petulant
Posts: 1901
Joined: Thu Sep 22, 2016 1:09 pm

Re: Money Supply and Velocity

Post by petulant »

DLRCohasset wrote: Thu Aug 06, 2020 1:54 pm I've just reviewed some quite unusual and, for me, shocking monetary statistics and wonder if there is any action that one might consider in response:

- M2 is up 20% in the last six months to a historical high (from $15.3T to $18.3T)
- Velocity is down over 20% in 6 months (from 1.4 to 1.1)
- Velocity is at a low for the past 60 years about 40% below its average during that period
(Source: FRED - St Louis Fed)

Intuition suggests that the high M2 is offset by the low velocity leading to limited inflation for the time being. However it seems more likely that the velocity will return to more normal levels sooner than will M2. But the historically high M2 and low velocity also suggest that we have entered into some sort of crazy new paradigm that may require reconsideration of the composition of the debt portion of a portfolio (which in my case is in short term investment grade and limited term municipal Vanguard funds). Have any others focused on this?
There's a lot of room in CPI-U for inflation to pick up because velocity increased before the Fed can tighten M2. In other words, overshooting to inflation at 3% for a year is not a big worry, especially given how often we've been under 2%.
JBTX
Posts: 6950
Joined: Wed Jul 26, 2017 12:46 pm

Re: Money Supply and Velocity

Post by JBTX »

Valuethinker wrote: Fri Aug 07, 2020 4:40 am
JBTX wrote: Fri Aug 07, 2020 1:54 am
Valuethinker wrote: Thu Aug 06, 2020 4:40 pm
DLRCohasset wrote: Thu Aug 06, 2020 1:54 pm I've just reviewed some quite unusual and, for me, shocking monetary statistics and wonder if there is any action that one might consider in response:

- M2 is up 20% in the last six months to a historical high (from $15.3T to $18.3T)
- Velocity is down over 20% in 6 months (from 1.4 to 1.1)
- Velocity is at a low for the past 60 years about 40% below its average during that period
(Source: FRED - St Louis Fed)

Intuition suggests that the high M2 is offset by the low velocity leading to limited inflation for the time being. However it seems more likely that the velocity will return to more normal levels sooner than will M2. But the historically high M2 and low velocity also suggest that we have entered into some sort of crazy new paradigm that may require reconsideration of the composition of the debt portion of a portfolio (which in my case is in short term investment grade and limited term municipal Vanguard funds). Have any others focused on this?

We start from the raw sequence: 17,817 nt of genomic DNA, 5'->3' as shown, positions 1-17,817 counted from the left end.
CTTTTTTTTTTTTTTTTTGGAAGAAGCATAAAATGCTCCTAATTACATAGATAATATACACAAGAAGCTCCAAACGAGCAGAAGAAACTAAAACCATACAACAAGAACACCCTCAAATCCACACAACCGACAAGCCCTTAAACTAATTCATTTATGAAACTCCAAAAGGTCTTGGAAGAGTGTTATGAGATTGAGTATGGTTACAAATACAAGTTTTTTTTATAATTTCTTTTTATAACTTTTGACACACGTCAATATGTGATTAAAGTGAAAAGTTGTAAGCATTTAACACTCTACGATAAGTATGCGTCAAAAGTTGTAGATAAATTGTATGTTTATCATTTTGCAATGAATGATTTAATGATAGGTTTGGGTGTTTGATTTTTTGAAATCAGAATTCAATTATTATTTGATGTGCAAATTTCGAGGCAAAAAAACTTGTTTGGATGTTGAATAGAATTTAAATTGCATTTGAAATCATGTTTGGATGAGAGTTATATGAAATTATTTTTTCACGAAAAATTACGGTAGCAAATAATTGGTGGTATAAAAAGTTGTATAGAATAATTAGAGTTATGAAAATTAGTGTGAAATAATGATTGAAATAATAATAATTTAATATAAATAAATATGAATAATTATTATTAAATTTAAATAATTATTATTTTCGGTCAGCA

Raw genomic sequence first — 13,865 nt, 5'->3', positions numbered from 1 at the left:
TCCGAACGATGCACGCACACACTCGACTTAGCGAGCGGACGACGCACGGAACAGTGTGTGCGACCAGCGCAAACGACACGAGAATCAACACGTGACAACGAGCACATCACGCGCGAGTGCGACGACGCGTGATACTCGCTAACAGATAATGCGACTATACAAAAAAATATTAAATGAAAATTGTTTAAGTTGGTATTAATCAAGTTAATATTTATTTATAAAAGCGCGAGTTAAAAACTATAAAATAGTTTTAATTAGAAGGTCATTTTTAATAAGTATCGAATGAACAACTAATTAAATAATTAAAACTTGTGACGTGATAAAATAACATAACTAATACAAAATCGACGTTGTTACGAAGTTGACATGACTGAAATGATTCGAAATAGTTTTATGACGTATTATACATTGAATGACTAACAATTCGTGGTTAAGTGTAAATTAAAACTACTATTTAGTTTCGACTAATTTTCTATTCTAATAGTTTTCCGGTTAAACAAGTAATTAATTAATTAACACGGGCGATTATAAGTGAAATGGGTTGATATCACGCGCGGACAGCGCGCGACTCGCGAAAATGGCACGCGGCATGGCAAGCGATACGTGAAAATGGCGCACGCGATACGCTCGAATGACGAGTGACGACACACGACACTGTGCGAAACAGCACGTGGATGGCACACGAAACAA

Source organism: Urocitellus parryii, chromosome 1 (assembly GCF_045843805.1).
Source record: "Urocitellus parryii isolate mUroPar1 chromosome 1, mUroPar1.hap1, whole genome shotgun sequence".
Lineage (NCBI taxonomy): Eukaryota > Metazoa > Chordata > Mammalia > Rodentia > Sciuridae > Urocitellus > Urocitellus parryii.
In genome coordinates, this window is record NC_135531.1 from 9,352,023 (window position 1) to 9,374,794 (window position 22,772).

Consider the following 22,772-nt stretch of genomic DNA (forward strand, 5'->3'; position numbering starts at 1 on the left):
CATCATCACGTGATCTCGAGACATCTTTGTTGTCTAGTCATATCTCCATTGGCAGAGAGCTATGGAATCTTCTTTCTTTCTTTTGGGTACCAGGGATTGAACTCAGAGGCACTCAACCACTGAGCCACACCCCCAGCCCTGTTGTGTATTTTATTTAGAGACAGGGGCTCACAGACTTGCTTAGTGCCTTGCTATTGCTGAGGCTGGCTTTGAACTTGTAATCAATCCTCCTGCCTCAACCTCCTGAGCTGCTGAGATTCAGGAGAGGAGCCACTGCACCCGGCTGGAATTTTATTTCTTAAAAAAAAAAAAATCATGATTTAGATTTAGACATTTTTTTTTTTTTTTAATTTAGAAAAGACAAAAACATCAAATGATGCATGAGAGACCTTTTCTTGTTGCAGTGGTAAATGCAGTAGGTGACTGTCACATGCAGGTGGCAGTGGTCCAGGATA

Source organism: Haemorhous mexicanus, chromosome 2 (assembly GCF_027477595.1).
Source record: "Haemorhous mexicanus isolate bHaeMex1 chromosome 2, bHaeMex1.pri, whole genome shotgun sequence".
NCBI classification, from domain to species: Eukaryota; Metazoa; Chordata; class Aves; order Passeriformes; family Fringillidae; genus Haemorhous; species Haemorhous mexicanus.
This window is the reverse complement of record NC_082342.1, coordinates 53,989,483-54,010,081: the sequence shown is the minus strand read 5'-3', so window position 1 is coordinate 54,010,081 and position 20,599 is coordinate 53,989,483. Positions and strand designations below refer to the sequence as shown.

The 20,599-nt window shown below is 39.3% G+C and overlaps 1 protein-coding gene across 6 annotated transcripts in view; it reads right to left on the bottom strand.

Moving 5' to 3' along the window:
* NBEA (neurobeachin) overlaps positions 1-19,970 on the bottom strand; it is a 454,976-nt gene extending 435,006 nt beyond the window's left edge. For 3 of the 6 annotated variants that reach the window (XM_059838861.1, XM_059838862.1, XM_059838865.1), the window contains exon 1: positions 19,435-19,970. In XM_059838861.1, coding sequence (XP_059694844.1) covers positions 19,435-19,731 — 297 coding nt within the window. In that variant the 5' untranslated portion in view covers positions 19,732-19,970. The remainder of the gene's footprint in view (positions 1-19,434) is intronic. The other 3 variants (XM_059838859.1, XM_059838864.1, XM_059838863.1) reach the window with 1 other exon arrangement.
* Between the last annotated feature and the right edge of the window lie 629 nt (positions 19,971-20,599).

Expect the Fed to take away the punchbowl before the party really gets going if inflation ticks up.

Inflation insurance ie TIPS are expensive right now suggesting the market has some worries.
In the past I would have said similar but at this point I'm not sure there will ever be a withdrawal of the punchbowl. The total debt load is simply getting too high to be able to afford the debt service if rates go up. The last time the punch bowl was taken away markets went down 20% and the fed brought back the punch bowl post haste.
If you mean the debt load on the US Federal government? I don't think the Fed much cares, but remember the duration of the US Treasury bond market is c 8 years. It takes quite a long time for a rise in interest rates to feed through to US Federal budgets. Interest is not a crippling part of the US budget, and the US tax system is anything but static.

Or did you mean the private sector? In which case, it means the dampening power of an interest rate rise is increased. The car is more sensitive to braking pressure.

The Fed has an inflation target and I expect they will stick with that. In addition, the next proposed new member of the Fed Board, Alice Shelton, has called for a return to the Gold Standard. She's hardly going to be an inflationist.
I typed out a long response and somehow lost it. I'm talking about federal debt. At 26 trillion, and growing even at 4%, not high from a historical perspective, would be $1 trillion per year of debt service. There will be a lot of incentive to hold that down